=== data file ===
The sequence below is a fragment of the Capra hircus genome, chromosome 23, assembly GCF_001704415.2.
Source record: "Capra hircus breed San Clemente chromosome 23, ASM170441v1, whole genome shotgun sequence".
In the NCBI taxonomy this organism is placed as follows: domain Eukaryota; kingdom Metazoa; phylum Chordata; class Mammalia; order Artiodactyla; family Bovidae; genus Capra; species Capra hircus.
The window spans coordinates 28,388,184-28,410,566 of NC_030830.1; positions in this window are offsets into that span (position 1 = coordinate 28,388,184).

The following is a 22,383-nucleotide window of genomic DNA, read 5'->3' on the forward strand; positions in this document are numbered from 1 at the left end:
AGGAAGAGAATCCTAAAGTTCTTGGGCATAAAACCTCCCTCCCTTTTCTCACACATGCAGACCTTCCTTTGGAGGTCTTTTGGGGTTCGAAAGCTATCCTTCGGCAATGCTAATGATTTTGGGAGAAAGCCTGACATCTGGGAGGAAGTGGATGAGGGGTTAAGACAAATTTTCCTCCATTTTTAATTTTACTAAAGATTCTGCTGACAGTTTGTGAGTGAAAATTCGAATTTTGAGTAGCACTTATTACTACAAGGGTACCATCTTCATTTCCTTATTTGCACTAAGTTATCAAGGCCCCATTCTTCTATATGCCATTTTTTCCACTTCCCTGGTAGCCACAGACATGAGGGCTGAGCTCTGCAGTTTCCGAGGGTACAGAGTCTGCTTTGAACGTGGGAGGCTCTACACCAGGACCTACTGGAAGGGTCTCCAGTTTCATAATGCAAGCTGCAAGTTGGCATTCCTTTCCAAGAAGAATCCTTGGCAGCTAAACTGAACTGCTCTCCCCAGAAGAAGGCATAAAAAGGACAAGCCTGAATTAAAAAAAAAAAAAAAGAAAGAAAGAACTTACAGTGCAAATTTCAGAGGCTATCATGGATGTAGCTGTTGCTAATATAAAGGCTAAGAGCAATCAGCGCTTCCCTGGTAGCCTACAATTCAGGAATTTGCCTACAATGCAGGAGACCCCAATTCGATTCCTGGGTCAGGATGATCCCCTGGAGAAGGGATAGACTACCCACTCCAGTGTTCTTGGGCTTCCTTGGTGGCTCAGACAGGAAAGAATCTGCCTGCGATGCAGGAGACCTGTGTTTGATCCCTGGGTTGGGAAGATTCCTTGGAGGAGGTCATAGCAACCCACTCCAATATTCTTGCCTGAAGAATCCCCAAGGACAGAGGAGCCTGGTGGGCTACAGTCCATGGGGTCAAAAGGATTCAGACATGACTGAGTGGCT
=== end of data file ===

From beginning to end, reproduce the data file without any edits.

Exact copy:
The sequence below is a fragment of the Capra hircus genome, chromosome 23, assembly GCF_001704415.2.
Source record: "Capra hircus breed San Clemente chromosome 23, ASM170441v1, whole genome shotgun sequence".
In the NCBI taxonomy this organism is placed as follows: domain Eukaryota; kingdom Metazoa; phylum Chordata; class Mammalia; order Artiodactyla; family Bovidae; genus Capra; species Capra hircus.
The window spans coordinates 28,388,184-28,410,566 of NC_030830.1; positions in this window are offsets into that span (position 1 = coordinate 28,388,184).

The following is a 22,383-nucleotide window of genomic DNA, read 5'->3' on the forward strand; positions in this document are numbered from 1 at the left end:
AGGAAGAGAATCCTAAAGTTCTTGGGCATAAAACCTCCCTCCCTTTTCTCACACATGCAGACCTTCCTTTGGAGGTCTTTTGGGGTTCGAAAGCTATCCTTCGGCAATGCTAATGATTTTGGGAGAAAGCCTGACATCTGGGAGGAAGTGGATGAGGGGTTAAGACAAATTTTCCTCCATTTTTAATTTTACTAAAGATTCTGCTGACAGTTTGTGAGTGAAAATTCGAATTTTGAGTAGCACTTATTACTACAAGGGTACCATCTTCATTTCCTTATTTGCACTAAGTTATCAAGGCCCCATTCTTCTATATGCCATTTTTTCCACTTCCCTGGTAGCCACAGACATGAGGGCTGAGCTCTGCAGTTTCCGAGGGTACAGAGTCTGCTTTGAACGTGGGAGGCTCTACACCAGGACCTACTGGAAGGGTCTCCAGTTTCATAATGCAAGCTGCAAGTTGGCATTCCTTTCCAAGAAGAATCCTTGGCAGCTAAACTGAACTGCTCTCCCCAGAAGAAGGCATAAAAAGGACAAGCCTGAATTAAAAAAAAAAAAAAAGAAAGAAAGAACTTACAGTGCAAATTTCAGAGGCTATCATGGATGTAGCTGTTGCTAATATAAAGGCTAAGAGCAATCAGCGCTTCCCTGGTAGCCTACAATTCAGGAATTTGCCTACAATGCAGGAGACCCCAATTCGATTCCTGGGTCAGGATGATCCCCTGGAGAAGGGATAGACTACCCACTCCAGTGTTCTTGGGCTTCCTTGGTGGCTCAGACAGGAAAGAATCTGCCTGCGATGCAGGAGACCTGTGTTTGATCCCTGGGTTGGGAAGATTCCTTGGAGGAGGTCATAGCAACCCACTCCAATATTCTTGCCTGAAGAATCCCCAAGGACAGAGGAGCCTGGTGGGCTACAGTCCATGGGGTCAAAAGGATTCAGACATGACTGAGTGGCT